Ward Bond, of course, is right there as Morgan Earp, with his own moments to shine, whether it's ordering an enormous breakfast of "blood rare" steak, bacon, and "a big pot of coffee," mindlessly spooning sugar into his coffee as he stares at the lovely newcomer Clementine, or gunning down Old Man Clanton in the final moments.
The supporting cast also includes Alan Mowbray, Jane Darwell, J. Farrell MacDonald, Roy Roberts, Russell Simpson, Francis Ford, Mae Marsh, Fred Libby, Jack Pennick, and Harry Woods.
I have to mention how nice it was to see that UCLA's restoration credits card included a thank you to Blake Lucas, a great friend of this blog who helped to call UCLA's attention to the differences between the pre-release and theatrical versions, inspiring the preservation of the pre-release edition.
There's also a scene which was done originally with just natural sounds rather than music, which I preferred. For the most part, though, I think the music which was put in for the final version, such as when Clementine arrives on the stage, was spot-on. Zanuck also cut out some extraneous crowd scenes which added little to the narrative or the setting.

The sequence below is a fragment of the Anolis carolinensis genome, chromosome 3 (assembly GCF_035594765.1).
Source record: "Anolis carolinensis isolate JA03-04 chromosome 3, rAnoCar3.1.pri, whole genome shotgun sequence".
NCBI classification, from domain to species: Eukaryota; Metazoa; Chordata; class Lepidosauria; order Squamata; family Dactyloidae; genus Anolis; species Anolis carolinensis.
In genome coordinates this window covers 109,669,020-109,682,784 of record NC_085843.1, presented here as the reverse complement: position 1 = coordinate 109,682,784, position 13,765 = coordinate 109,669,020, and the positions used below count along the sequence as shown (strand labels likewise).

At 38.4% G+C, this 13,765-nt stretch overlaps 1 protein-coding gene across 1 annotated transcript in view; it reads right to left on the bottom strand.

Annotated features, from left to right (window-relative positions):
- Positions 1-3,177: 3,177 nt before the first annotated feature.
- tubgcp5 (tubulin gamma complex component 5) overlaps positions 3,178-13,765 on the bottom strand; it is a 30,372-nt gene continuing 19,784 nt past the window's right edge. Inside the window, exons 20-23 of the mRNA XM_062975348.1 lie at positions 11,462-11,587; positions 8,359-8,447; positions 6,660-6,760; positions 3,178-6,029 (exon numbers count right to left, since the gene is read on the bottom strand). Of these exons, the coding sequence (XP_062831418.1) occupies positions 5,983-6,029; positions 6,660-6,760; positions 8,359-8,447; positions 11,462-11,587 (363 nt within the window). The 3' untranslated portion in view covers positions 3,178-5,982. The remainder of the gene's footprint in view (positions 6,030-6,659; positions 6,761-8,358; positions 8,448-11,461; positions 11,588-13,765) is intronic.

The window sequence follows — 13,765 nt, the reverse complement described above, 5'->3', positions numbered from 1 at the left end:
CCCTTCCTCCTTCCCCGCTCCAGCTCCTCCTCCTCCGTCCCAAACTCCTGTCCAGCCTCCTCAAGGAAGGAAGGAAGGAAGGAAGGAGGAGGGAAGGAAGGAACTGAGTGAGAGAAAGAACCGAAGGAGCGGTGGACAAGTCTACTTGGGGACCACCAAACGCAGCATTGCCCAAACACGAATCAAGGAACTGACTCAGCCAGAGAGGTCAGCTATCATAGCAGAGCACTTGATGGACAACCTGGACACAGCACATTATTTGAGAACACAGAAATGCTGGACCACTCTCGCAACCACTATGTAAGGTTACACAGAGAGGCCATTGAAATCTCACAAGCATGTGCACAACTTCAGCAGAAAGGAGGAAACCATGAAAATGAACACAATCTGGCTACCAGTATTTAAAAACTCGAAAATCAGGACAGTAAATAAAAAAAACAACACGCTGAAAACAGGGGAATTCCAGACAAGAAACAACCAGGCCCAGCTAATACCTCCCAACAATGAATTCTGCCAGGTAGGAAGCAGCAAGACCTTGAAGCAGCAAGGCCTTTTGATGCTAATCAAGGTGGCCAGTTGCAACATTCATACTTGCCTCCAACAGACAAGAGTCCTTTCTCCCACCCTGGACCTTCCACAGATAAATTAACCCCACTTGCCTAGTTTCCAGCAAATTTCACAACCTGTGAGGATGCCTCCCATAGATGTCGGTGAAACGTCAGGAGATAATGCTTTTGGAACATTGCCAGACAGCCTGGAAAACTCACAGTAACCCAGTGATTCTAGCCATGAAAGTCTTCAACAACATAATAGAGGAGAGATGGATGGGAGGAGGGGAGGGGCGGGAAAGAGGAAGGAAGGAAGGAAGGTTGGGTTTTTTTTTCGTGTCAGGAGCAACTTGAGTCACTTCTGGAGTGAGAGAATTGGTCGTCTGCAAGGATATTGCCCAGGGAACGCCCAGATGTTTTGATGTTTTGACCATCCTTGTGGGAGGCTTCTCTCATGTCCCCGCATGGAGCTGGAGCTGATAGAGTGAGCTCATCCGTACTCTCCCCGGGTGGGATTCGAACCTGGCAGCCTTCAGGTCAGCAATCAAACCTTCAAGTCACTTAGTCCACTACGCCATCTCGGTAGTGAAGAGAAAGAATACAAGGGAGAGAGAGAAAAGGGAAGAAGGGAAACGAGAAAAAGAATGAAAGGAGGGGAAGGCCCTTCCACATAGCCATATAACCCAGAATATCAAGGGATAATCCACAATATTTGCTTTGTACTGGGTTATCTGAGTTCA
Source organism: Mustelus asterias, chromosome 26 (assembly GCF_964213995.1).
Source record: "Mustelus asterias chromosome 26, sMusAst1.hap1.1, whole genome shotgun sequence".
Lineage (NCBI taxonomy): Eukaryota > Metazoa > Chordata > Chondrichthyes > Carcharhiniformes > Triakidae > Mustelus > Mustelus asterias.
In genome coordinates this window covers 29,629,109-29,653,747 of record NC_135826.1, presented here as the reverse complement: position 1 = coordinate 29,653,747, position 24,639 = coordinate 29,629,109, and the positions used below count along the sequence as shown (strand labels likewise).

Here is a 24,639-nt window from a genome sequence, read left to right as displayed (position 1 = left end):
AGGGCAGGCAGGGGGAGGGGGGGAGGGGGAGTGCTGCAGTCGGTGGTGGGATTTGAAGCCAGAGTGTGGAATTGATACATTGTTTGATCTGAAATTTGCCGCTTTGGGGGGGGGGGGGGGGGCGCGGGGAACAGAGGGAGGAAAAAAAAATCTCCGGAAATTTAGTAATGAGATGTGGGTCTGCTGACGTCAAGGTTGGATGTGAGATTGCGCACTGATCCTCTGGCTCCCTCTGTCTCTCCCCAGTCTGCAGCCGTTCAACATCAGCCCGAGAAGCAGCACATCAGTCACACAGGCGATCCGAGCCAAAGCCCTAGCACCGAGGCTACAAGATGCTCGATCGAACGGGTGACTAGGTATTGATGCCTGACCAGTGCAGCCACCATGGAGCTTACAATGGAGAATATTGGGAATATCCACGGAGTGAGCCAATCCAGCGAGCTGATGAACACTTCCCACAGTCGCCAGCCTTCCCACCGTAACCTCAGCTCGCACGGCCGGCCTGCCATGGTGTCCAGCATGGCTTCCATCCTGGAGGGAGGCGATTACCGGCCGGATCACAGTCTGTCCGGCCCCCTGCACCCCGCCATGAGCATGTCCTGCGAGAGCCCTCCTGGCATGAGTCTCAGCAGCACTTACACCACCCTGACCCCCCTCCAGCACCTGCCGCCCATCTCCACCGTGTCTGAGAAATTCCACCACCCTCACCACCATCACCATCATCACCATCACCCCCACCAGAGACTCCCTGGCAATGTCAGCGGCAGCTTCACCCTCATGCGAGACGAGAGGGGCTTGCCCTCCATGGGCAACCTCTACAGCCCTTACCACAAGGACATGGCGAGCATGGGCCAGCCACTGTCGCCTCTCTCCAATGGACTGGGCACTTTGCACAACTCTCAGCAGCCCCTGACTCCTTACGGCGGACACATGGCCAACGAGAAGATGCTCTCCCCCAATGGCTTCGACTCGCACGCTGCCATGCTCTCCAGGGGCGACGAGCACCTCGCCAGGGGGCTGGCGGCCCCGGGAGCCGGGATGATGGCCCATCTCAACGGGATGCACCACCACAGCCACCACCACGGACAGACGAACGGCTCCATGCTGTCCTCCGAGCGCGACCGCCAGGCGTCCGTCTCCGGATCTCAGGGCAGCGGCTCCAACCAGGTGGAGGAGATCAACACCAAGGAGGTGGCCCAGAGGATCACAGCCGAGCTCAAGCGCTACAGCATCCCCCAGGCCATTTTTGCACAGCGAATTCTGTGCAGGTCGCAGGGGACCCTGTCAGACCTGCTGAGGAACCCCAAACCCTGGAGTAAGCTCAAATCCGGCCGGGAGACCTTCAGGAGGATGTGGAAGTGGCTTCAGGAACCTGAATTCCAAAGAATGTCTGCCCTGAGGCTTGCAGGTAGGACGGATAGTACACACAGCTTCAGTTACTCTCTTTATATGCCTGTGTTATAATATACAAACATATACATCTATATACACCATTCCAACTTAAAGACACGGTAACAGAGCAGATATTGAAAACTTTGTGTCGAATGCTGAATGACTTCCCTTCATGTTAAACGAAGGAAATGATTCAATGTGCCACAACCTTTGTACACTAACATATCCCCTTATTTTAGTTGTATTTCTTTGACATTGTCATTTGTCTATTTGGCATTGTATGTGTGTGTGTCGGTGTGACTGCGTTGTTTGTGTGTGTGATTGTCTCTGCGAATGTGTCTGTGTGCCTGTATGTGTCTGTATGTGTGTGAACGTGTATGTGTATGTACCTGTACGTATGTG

The most notable change is the final scene; in the original, Wyatt simply shakes hands with Clementine, but as that stark farewell disappointed a large preview audience, a scene where Wyatt kisses her cheek was shot and edited in. While the background for the close-up insert looks awkward, I agree with the scene's sentiment. As I watched the prerelease version, I felt it was very uncertain -- even unlikely -- that Wyatt would ever return to Tombstone or see Clementine again. I prefer the slightly more optimistic version which I've enjoyed for most of my life.
MY DARLING CLEMENTINE has been issued for the home viewing market in many editions. In 2004 it was released on DVD as No. 14 in the Fox Studio Classics series; both the prerelease and theatrical versions were included. It was also included in the giant Ford at Fox set.
More recently it was released on DVD and Blu-ray by the Criterion Collection. Again, both versions of the film were included.
It's also had a release on VHS, and it can be rented for streaming from Amazon.
Most highly recommended.